The 2021 Takreem Awards, founded in 2009 to honour outstanding Arab men and women, was held on Friday in Lebanon.
The 11 winners highlighted Arab unity and focused in particular on Lebanon’s unprecedented economic crisis, which has plunged the country into social and political turmoil.
Winners hailed from across the region, including Lebanon, Sudan, the UAE, Iraq and Libya.
“We want to recognise the achievements of those who work in silence. We’re not looking for the flashy types,” Takreem founder Ricardo Karam told The National. “We transcend political divides.”
The awards recognised their achievements in fields such as entrepreneurship, science and technology, culture, environmental sustainability, education, civic services and corporate leadership.
Organising the event, which was held in the Casino du Liban, north of Beirut, was challenging. The 2019 awards, which were supposed to take place in the Lebanese capital, were cancelled because of nationwide protests triggered by the country’s financial collapse. The 2020 awards were held online following the outbreak of the Covid-19 pandemic.
Today, Lebanon’s economic crisis shows no signs of abating, and the nation is plagued by poverty, inflation and political paralysis.
“We want to tell the world that Lebanon remains the cradle of culture,” said Mr Karam, a Lebanese television personality.
Mr Karam said that the idea of creating the award came to him after he was arrested as he was travelling to the US “because I had a Lebanese passport”.
“I’m a world citizen. I have never had legal problems. There was no reason to arrest me. Then I understood it was just because I belong to the Arab world. I decided to work towards changing negative perceptions of Arabs.”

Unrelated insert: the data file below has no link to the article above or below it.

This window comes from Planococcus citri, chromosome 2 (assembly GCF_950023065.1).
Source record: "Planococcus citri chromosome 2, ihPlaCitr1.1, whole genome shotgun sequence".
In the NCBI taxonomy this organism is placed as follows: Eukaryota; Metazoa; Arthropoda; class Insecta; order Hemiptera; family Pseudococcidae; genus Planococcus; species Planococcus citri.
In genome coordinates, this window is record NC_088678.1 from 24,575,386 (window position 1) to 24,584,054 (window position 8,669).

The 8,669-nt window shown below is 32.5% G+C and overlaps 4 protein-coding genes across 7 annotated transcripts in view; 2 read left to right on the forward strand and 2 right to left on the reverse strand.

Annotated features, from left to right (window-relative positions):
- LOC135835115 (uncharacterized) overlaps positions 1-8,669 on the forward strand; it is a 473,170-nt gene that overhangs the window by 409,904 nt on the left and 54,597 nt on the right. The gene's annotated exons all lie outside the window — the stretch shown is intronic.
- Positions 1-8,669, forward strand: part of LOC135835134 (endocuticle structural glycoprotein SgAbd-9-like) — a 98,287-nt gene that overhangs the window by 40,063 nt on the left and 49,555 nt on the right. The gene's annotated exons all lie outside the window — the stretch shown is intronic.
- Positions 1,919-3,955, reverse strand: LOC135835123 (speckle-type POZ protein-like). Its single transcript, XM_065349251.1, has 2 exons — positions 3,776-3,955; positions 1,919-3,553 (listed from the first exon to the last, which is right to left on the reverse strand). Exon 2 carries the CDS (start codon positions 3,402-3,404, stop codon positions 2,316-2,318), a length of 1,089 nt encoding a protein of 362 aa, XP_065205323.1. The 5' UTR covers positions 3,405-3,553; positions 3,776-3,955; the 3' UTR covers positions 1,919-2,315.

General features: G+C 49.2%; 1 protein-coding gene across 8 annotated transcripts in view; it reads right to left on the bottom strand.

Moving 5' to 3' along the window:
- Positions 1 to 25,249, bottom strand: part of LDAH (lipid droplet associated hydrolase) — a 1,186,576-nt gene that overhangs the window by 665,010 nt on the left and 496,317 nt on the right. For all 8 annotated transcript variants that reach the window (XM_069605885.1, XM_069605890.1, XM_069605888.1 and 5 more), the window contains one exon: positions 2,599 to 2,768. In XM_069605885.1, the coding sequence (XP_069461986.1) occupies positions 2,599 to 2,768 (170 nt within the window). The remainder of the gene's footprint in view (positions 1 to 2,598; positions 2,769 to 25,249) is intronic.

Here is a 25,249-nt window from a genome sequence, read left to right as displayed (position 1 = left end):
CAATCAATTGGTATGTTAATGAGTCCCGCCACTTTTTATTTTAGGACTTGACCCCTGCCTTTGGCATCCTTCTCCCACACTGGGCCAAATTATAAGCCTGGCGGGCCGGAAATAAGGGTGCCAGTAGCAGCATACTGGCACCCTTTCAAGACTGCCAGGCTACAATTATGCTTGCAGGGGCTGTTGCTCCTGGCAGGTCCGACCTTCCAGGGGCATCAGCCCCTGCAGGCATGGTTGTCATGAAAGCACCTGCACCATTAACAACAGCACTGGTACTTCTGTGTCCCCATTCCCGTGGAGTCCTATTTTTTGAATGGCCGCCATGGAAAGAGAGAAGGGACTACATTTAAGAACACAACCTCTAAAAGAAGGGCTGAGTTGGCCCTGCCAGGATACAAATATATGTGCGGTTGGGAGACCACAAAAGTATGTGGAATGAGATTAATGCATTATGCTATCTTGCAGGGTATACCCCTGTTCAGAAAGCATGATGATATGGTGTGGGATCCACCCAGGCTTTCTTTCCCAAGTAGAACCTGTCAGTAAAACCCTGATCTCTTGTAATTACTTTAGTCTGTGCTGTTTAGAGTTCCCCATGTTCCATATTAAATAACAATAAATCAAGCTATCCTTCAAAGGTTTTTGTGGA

The president and director of the Sharjah Art Foundation in the UAE, Hoor Al Qasimi, received the cultural excellence award. She said that it was a recognition of the institution’s efforts to “shed light on cultural initiatives with a high impact on Arab society".
Mohammed Slim Alouini, who won the scientific and technological achievement award, said that it was “a message of thanks and appreciation to all Arab researchers and scientists who have decided to contribute to education”.
Mr Alouini, a researcher in wireless communication systems, is a founding member of King Abdullah University of Science and Technology in Saudi Arabia.
Aimed at creating role models and highlighting regional success stories, the awards “celebrate Arabs”, said Raya Ani, an Iraqi architect who won the environmental development and sustainability award.
In her acceptance speech, she recounted the trauma caused by the 1991 Gulf War that pushed her to leave her country for Germany at 25 years old.
“When I saw American planes flying in the sky, when I saw my parents making efforts to make us live in security (…) I realised that we were vulnerable, that we were weak,” said Ms Ani.
“It’s been 30 years and my dream came true. I built my career and gave the opportunity to my family to live a life full of dignity. I supported the Iraqi people by participating in the Iraq pavilion at the Dubai 2021 Expo,” she said. Ms Ani currently splits her time between Dubai and New York.
The awards particularly focused on the achievements of those fighting for social justice and gender equality in politics.
Balghis Badri from Sudan, who won the outstanding Arab woman award, said in a recorded speech that she “paid tribute to Sudanese citizens fighting for their freedom, peace and stability”. Ms Badri, who was unable to travel to Lebanon for Friday’s ceremony, seemed to be referring to the current political unrest in her country.
Lebanon’s political and economic crisis as well as tension with the Gulf caused by a recently resigned minister’s pro-Houthi comments in late October were persistent themes throughout the night.
“In the hope that Arabs return to Beirut, we’ll listen now to [orchestra conductor] Lubnan Baalbaki and the beautiful music performed by his group. If Arabs will not be united in politics, let the music be their unifying factor,” said the master of ceremony, Iraqi television anchor Laila Al Shaikhli, as a live orchestra launched into a medley of music from across the region.
Georgina Rizk, who won the Miss Universe title in 1971, lamented the “sadness in our country and indifference of our officials who lack all sense of responsibility” before giving the lifetime achievement award to Palestinian activist, writer and architect Suad Al Amiry.
Ms Al Amiry is the founder of Riwaq, a centre for architectural conservation in Ramallah. She studied architecture at the American University of Beirut in the 1970s.
“I want to tell Beirut: you remain the most beautiful city,” she said.